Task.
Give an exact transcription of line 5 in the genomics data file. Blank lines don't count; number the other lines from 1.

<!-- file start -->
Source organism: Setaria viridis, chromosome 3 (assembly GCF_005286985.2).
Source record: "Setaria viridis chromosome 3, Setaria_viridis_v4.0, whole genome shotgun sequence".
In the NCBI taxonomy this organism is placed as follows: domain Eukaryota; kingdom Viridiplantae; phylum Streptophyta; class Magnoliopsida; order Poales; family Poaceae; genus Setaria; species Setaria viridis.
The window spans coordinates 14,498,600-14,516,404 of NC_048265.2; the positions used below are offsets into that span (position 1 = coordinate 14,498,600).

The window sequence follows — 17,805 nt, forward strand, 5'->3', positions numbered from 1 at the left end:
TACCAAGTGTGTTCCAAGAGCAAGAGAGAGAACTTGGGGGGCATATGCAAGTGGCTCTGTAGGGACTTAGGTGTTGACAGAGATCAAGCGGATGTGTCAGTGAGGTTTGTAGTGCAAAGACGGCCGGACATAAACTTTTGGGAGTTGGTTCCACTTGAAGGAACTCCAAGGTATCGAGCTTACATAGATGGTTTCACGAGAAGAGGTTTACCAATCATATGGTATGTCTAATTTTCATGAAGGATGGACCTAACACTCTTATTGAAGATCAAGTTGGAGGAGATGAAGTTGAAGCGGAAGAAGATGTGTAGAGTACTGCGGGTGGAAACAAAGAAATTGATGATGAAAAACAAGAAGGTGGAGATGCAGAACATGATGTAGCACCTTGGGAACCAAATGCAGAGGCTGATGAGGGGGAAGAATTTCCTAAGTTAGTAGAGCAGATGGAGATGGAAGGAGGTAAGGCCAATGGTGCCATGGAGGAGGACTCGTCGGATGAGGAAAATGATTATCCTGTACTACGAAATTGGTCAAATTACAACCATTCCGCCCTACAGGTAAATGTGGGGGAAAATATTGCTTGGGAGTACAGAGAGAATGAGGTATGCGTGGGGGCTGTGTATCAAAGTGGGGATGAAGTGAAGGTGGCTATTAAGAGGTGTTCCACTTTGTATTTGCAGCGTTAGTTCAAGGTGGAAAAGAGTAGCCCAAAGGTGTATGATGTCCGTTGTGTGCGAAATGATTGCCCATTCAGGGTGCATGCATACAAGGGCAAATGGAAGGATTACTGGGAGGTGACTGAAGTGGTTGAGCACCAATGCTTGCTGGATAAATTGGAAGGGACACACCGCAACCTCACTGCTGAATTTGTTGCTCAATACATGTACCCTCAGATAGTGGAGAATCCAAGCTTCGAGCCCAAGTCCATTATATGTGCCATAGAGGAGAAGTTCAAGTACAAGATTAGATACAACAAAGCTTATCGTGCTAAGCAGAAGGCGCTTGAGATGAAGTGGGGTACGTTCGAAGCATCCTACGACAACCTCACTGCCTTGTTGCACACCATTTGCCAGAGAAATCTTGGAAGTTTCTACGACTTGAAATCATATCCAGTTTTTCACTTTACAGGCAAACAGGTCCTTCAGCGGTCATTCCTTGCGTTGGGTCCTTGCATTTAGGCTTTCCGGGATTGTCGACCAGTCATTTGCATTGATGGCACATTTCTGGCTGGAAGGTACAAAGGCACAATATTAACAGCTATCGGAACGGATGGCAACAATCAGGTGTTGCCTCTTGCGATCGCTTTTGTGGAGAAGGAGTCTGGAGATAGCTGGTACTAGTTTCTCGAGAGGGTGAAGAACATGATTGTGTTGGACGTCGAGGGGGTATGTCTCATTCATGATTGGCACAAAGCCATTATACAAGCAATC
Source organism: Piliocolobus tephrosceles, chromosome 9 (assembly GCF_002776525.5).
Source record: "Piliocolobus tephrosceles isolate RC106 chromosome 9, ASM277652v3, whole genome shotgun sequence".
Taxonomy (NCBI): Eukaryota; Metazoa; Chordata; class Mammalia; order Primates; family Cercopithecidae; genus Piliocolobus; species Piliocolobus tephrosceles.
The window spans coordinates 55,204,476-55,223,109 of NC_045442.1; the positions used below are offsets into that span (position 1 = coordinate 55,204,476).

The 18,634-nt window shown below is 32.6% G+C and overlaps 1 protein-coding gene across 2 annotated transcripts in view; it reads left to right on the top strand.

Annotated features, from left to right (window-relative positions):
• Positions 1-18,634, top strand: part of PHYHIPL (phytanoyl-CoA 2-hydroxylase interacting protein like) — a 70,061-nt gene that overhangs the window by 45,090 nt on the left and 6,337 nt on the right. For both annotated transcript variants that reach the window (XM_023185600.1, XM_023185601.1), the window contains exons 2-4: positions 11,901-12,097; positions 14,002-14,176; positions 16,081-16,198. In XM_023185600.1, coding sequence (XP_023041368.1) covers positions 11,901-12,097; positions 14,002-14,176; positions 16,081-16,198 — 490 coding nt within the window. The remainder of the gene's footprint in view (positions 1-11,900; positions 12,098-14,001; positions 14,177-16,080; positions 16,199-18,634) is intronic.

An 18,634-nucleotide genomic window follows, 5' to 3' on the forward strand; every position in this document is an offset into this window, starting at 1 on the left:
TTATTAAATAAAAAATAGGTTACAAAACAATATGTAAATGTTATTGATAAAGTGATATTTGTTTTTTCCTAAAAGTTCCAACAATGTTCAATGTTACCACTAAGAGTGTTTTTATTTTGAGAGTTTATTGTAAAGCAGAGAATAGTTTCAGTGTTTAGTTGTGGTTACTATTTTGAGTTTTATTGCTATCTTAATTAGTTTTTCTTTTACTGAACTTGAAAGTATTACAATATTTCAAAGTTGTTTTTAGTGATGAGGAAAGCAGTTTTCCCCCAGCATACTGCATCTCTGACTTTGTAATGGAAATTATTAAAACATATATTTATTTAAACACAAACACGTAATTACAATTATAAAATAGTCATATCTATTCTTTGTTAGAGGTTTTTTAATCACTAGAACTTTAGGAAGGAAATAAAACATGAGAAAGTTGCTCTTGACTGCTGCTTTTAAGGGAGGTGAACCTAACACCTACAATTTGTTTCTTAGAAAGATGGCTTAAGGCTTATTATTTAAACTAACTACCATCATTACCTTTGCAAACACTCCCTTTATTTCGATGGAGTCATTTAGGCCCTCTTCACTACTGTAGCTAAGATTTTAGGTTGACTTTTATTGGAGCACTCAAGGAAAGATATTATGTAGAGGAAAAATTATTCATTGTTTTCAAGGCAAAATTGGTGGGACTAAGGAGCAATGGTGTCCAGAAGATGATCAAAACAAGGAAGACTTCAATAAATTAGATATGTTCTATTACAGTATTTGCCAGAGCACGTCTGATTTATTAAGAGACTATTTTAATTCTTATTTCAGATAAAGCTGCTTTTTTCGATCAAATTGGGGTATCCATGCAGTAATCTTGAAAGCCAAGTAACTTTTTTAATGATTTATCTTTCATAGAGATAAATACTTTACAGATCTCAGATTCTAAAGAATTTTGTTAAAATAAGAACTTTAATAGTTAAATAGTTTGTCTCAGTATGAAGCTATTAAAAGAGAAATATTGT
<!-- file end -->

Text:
The window sequence follows — 17,805 nt, forward strand, 5'->3', positions numbered from 1 at the left end: